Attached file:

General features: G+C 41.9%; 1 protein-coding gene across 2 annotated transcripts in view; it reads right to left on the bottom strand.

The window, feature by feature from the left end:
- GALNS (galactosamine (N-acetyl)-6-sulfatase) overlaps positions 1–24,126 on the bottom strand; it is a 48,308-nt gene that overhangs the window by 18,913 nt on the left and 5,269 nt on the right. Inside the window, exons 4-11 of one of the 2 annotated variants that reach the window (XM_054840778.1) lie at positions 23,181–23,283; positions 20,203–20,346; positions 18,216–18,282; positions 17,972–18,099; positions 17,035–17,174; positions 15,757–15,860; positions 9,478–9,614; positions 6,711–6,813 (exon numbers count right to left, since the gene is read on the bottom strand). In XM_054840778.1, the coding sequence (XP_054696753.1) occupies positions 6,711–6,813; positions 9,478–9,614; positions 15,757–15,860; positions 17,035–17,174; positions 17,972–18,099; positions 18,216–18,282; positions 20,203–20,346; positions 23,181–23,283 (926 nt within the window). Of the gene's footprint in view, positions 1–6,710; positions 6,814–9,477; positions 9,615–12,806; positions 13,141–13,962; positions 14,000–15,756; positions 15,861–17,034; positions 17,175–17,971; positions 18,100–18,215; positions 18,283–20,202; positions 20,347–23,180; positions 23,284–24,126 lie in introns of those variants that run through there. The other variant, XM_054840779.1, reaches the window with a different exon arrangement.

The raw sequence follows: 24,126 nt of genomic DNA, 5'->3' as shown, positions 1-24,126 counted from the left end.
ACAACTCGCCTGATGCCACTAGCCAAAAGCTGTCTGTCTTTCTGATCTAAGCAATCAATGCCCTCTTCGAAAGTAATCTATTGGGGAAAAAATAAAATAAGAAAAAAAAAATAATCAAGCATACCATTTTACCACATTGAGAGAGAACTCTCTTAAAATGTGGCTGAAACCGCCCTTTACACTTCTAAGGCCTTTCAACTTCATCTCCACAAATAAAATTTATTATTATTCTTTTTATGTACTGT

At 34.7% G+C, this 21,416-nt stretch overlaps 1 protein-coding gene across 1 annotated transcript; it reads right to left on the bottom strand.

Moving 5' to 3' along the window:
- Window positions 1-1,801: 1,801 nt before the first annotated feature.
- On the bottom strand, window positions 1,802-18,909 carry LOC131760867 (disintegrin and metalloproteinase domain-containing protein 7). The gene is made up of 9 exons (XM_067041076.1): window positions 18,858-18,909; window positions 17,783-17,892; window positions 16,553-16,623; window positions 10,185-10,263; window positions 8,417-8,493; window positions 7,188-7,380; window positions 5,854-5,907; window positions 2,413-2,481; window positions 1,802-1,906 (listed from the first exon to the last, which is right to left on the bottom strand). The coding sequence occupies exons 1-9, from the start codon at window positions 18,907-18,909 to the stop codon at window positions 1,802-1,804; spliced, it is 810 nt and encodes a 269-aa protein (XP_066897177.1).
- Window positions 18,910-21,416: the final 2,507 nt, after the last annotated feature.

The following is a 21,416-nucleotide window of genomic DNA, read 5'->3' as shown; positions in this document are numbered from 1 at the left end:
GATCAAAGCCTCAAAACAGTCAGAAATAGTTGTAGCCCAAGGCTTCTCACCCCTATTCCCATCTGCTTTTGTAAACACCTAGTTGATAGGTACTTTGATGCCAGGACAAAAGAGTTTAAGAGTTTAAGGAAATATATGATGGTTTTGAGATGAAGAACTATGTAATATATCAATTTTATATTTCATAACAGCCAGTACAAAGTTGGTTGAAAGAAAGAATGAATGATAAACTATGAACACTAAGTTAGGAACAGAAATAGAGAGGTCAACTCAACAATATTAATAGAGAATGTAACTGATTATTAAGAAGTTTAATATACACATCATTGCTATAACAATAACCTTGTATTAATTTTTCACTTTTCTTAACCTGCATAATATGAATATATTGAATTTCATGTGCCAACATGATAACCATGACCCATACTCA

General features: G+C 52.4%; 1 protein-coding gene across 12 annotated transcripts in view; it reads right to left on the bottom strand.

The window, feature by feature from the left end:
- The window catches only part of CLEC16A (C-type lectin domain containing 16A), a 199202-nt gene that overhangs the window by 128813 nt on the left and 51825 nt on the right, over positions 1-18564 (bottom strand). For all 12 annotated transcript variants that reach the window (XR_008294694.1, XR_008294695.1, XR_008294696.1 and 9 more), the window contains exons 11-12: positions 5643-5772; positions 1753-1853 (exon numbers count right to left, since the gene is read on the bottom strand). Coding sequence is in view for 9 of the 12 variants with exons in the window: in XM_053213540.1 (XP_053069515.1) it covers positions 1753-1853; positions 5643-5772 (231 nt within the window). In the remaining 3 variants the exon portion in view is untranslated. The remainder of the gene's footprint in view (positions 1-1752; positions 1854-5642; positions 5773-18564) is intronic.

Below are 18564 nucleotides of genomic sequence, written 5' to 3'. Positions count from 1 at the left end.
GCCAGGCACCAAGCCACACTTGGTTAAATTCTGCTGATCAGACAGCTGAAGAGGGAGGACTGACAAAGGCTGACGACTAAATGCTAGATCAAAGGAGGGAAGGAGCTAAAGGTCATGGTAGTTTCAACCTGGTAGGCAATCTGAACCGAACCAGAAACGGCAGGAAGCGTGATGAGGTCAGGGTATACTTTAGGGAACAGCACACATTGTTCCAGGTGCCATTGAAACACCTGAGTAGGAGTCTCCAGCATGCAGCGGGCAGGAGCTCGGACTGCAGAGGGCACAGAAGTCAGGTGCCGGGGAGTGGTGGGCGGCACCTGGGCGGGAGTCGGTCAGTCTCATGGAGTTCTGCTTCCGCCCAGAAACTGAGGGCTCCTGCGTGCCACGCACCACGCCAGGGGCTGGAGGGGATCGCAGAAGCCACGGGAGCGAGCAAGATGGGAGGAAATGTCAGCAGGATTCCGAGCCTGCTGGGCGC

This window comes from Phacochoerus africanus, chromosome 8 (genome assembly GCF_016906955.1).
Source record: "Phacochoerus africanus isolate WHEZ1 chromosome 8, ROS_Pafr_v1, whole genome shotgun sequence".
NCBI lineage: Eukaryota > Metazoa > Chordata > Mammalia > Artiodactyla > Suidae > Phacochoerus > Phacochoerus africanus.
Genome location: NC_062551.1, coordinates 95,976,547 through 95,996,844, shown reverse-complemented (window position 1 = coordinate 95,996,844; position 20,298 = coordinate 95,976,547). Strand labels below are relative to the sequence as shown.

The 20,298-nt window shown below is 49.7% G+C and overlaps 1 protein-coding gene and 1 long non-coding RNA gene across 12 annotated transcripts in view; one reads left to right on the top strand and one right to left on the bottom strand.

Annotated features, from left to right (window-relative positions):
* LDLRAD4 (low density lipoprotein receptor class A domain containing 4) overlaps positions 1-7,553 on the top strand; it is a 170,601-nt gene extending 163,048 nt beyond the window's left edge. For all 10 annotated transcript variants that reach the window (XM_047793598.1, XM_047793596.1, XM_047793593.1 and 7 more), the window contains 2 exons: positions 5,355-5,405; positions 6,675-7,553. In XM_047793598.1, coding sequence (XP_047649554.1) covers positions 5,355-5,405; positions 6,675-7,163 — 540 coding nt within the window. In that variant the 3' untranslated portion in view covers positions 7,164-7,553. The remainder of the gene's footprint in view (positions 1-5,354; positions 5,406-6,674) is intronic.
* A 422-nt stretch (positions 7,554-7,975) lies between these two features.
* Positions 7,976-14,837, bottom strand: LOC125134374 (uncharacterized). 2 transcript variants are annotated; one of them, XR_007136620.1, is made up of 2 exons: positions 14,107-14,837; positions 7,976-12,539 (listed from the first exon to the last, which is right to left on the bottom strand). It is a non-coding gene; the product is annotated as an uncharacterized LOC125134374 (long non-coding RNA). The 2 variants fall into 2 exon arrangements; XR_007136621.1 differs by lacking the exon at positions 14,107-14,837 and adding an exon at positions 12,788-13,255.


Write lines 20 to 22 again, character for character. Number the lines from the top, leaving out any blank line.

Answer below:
NCBI lineage: Eukaryota > Metazoa > Chordata > Mammalia > Artiodactyla > Suidae > Phacochoerus > Phacochoerus africanus.
Genome location: NC_062551.1, coordinates 95,976,547 through 95,996,844, shown reverse-complemented (window position 1 = coordinate 95,996,844; position 20,298 = coordinate 95,976,547). Strand labels below are relative to the sequence as shown.

The 20,298-nt window shown below is 49.7% G+C and overlaps 1 protein-coding gene and 1 long non-coding RNA gene across 12 annotated transcripts in view; one reads left to right on the top strand and one right to left on the bottom strand.